Book Cover for Thousand Words by Jennifer Brown

Magan: Thousand Words by Jennifer Brown

Book Cover for Thousand Words by Jennifer BrownThousand Words by Jennifer Brown ( web | tweet )
Publication Date: May 21, 2013
Publisher: Little Brown Books for Young Readers
Pages: 282
Target audience: Mature Young Adult
Keywords: realistic contemporary fiction, sexting, community service, break-up
Format read: ARC provided by the publisher via NetGalley (Thank you!)

Summary: Ashleigh’s boyfriend, Kaleb, spreads a nude photograph she privately sent him after their break-up. Parents are infuriated by the photograph and provoke the school administrators to take action. Suspension from school isn’t enough; she’s arrested and sentenced to sixty hours of community service for distributing child pornography.

One text. One text has ruined Ashleigh’s life.

After about a year together, Ashleigh and Kaleb would soon face their greatest challenge — he would be leaving for college. Ashleigh wants to soak up every minute with Kaleb before he leaves, but he’s focused on spending time with his boys, and playing baseball every chance they get because they’ll be spread throughout the country at different schools.

Fed up with his abandonment, Ashleigh drunkenly confides in her friends, Vonnie and Rachel. They recommend she capture his attention by texting him a nude photo. How could he possibly ignore Ashleigh after that?

Fast-forward through the details of Kaleb’s departure and Ashleigh’s insecurity to their ugly, vengeful breakup. One thing leads to another, but Ashleigh never expected Kaleb to send out a mass text of her nude photo to every one of his contacts. The text is forwarded and shared and Ashleigh’s name and contact information are added to the photograph. Soon, Ashleigh finds herself in the middle of a sexting scandal that has her school in an uproar and she’s in trouble for distributing child pornography.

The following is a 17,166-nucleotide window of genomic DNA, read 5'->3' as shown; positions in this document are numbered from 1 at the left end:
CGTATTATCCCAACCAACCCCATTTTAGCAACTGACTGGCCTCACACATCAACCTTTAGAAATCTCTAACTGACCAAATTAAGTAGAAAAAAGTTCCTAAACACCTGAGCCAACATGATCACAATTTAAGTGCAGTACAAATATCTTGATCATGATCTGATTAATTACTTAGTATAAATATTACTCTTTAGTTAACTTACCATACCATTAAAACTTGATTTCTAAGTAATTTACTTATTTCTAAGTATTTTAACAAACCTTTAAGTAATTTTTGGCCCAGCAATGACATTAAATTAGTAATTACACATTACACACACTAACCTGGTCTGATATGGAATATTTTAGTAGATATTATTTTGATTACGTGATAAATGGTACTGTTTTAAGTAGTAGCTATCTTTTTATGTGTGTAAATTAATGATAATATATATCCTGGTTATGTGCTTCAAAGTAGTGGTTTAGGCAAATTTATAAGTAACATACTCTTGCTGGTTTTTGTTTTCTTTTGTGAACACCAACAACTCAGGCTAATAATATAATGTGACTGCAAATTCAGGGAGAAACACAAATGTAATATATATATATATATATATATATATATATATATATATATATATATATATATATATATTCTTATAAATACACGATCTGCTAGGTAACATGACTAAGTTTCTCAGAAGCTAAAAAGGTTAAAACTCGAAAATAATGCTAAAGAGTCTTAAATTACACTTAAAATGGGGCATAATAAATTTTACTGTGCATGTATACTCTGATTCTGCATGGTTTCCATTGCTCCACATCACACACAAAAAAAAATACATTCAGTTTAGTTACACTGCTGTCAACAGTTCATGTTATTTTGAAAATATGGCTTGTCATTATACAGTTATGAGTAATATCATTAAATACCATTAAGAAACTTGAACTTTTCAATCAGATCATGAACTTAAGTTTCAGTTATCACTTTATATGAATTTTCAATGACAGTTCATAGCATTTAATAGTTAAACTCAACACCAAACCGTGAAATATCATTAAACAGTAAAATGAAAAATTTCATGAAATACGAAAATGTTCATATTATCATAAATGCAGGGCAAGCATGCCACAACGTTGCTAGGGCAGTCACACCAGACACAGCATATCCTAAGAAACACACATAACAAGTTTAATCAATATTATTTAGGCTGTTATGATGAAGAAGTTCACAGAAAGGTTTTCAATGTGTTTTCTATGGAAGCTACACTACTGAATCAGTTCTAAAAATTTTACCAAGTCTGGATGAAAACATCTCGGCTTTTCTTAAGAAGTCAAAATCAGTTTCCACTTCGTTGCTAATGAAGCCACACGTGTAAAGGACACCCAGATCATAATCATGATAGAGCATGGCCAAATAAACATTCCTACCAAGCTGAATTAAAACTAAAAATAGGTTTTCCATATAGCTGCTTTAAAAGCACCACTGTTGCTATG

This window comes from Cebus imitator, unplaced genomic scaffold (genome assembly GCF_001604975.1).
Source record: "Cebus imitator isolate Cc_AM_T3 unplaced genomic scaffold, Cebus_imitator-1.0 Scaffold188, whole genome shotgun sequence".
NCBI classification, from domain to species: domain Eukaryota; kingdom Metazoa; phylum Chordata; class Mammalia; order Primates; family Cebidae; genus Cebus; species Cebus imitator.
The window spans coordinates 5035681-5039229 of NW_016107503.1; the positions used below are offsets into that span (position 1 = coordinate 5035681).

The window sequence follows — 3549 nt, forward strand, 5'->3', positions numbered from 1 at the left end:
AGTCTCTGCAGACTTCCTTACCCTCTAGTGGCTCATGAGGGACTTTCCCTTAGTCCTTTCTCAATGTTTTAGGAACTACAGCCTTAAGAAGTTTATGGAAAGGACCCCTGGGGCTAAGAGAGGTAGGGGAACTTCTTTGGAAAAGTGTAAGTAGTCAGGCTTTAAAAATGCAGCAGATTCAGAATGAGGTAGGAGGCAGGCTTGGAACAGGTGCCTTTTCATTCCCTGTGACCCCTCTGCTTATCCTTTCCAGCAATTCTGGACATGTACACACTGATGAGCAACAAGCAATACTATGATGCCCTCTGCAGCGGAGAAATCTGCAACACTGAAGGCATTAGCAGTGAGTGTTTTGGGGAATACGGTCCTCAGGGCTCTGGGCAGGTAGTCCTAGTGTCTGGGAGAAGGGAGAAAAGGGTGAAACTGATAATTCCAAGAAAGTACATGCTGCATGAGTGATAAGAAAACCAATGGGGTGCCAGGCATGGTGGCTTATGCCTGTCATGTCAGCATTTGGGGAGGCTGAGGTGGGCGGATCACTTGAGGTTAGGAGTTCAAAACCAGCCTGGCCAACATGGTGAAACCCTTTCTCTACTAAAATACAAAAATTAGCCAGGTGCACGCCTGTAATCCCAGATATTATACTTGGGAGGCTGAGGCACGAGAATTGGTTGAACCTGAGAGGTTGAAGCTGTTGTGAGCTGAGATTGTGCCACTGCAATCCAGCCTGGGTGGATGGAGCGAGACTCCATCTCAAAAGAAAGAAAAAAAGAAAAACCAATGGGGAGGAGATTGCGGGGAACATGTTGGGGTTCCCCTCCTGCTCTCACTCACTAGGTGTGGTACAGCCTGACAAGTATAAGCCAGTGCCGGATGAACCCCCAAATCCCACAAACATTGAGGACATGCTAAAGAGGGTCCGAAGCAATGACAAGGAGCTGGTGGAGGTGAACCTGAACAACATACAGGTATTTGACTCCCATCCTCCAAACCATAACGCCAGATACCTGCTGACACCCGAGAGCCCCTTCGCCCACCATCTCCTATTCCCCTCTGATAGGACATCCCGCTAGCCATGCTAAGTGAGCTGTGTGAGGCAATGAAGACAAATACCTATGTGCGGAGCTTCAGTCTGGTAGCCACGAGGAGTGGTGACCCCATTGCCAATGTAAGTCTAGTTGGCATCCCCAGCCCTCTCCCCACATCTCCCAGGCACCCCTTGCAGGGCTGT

She faces sixty hours of community service as her court ordered sentence. She’s all alone — her relationship long over, friendships on the brink of destruction, she’s bullied, and her father’s superintendent job could be terminated. One seemingly innocent text has ruined Ashleigh’s clean record and reputation.

Thousand Words is the first experience reading Jennifer Brown. I’ve heard praises for her work by so many of my book-loving friends, and thankfully, can now join the choir to spread the word. Brown tackles a relevant and extremely difficult topic. Was Ashleigh wrong for sending the photo? Should she have gotten in trouble? What are the repercussions for Kaleb sharing the photo? There are so many complexities that make a resolution darn near impossible, but Brown explores each sector so well. Ashleigh goes through the ups and downs of feeling like she’d been pressured into sending the photograph, the anger at Kaleb for not being the upstanding guy she thought he was, and the devastation of realizing that she was as guilty as anyone else. If she hadn’t sent the text, none of this would have ever happened. Hindsight is 20/20, right?

Brown’s Thousand Words tells the very realistic tale of a situation that’s happening across the country. Laws are currently being revised in multiple states to tackle this situation. Ashleigh’s story isn’t easy to read — it’s uncomfortable and frustrating. I was angered by Ashleigh’s attitude and reluctance to accept responsibility for the part she played. She could be very “woe is me” and didn’t always have me convinced she was actually going to learn anything from the situation, other than pointing fingers at everyone else. (But, thankfully, a boy named Mack teaches her a lot about what it is to truly lose everything.) While Thousand Words isn’t a happy, feel-good read, Brown’s writing is spot-on. It’s beyond necessary for her story to be read, shared, and discussed.

Since I’m very much a Jennifer Brown newbie, can you tell me which of her books to read next?

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